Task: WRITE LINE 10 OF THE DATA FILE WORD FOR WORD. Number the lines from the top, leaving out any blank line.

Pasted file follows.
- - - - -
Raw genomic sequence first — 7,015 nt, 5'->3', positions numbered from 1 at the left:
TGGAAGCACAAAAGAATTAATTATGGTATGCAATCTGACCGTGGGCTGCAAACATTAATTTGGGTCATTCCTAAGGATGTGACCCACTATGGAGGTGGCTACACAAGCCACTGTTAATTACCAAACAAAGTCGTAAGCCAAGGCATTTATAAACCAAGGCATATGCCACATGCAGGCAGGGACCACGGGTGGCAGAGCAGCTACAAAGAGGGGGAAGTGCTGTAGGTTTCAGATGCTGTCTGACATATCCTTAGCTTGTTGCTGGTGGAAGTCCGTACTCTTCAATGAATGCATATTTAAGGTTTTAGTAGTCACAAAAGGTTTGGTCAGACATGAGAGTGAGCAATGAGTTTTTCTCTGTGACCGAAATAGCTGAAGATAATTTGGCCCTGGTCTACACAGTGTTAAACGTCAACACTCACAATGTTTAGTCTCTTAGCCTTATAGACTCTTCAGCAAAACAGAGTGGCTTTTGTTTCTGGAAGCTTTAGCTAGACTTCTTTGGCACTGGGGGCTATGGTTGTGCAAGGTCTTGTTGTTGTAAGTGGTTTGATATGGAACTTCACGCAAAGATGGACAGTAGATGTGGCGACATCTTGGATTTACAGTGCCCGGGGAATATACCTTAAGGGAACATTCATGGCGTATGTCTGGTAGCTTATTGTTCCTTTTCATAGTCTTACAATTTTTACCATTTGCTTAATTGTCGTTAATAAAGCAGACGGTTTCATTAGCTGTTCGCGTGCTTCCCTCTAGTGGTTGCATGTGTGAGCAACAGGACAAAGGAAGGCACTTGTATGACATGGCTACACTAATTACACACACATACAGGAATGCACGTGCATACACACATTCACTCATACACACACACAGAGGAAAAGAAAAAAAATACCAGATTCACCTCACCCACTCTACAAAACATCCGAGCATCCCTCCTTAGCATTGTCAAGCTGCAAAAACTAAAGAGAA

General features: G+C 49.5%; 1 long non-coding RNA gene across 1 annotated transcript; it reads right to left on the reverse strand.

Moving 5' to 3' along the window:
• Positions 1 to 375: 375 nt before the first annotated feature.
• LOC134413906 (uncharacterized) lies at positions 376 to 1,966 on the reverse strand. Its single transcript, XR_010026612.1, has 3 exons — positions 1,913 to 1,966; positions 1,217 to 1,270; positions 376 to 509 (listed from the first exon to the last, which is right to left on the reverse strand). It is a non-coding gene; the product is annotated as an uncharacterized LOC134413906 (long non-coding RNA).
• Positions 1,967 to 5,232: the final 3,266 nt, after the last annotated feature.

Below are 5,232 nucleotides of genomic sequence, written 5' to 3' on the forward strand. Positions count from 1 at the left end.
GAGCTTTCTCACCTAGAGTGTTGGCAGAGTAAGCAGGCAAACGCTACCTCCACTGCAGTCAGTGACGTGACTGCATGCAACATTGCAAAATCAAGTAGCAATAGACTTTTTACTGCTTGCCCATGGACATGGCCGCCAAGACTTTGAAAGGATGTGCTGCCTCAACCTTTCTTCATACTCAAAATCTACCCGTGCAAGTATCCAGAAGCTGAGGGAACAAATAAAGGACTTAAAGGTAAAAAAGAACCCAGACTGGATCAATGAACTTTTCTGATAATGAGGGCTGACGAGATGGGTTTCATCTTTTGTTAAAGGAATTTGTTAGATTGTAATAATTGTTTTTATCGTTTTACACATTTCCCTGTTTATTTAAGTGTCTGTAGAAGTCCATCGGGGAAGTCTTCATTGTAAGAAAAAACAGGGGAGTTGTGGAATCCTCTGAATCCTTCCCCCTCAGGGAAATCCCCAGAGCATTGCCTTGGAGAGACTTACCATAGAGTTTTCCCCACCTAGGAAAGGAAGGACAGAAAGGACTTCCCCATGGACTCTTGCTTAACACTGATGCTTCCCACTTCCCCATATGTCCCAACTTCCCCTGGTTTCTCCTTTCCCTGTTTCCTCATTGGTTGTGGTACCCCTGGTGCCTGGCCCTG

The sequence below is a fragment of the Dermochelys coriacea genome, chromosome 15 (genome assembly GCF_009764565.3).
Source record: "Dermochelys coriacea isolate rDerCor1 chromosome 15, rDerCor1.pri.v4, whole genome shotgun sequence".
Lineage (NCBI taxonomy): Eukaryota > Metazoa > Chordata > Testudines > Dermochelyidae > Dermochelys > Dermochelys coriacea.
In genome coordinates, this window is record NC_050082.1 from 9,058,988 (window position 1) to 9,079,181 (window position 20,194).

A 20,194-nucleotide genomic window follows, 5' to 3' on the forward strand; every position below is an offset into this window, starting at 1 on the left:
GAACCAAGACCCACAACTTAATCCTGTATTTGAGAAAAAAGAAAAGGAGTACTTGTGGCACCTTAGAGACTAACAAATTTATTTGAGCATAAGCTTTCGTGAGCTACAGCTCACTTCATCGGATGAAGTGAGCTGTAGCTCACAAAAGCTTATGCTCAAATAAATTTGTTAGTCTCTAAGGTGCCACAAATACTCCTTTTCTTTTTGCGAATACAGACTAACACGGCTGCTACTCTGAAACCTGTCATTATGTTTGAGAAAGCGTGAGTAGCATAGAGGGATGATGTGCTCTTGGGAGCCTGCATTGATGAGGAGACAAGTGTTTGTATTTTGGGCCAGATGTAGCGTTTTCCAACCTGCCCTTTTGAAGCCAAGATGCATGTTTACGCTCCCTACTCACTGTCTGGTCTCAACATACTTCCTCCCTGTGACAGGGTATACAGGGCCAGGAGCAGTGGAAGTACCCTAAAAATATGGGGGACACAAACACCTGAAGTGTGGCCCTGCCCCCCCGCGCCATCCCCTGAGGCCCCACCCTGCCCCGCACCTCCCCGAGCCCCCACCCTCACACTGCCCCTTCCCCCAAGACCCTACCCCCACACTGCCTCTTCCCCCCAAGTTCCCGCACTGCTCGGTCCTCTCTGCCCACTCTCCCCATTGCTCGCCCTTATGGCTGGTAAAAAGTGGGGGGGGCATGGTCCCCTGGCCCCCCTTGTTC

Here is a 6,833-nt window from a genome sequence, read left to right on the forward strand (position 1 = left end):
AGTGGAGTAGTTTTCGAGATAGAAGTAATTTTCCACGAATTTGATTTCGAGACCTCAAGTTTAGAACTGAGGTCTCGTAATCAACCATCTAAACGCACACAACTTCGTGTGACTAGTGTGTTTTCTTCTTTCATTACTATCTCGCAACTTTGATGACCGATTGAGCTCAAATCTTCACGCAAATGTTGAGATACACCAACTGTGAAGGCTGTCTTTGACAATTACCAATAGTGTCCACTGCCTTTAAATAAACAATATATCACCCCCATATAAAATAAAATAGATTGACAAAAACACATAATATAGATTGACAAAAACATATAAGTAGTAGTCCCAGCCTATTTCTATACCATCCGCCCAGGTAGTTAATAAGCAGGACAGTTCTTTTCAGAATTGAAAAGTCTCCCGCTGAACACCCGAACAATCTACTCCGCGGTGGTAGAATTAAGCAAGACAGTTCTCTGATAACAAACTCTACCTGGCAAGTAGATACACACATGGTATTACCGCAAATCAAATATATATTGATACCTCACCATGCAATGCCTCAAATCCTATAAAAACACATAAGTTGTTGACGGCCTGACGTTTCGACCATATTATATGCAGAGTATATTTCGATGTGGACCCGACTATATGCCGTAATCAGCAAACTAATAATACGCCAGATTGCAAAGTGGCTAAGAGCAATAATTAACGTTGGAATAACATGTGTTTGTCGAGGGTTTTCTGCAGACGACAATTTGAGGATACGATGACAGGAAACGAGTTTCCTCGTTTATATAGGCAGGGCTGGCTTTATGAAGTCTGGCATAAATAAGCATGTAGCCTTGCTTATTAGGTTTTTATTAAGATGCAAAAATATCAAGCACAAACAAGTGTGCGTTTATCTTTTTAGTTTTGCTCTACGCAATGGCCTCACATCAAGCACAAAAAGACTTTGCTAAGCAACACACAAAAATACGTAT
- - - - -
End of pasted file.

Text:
The sequence below is a fragment of the Dermochelys coriacea genome, chromosome 15 (genome assembly GCF_009764565.3).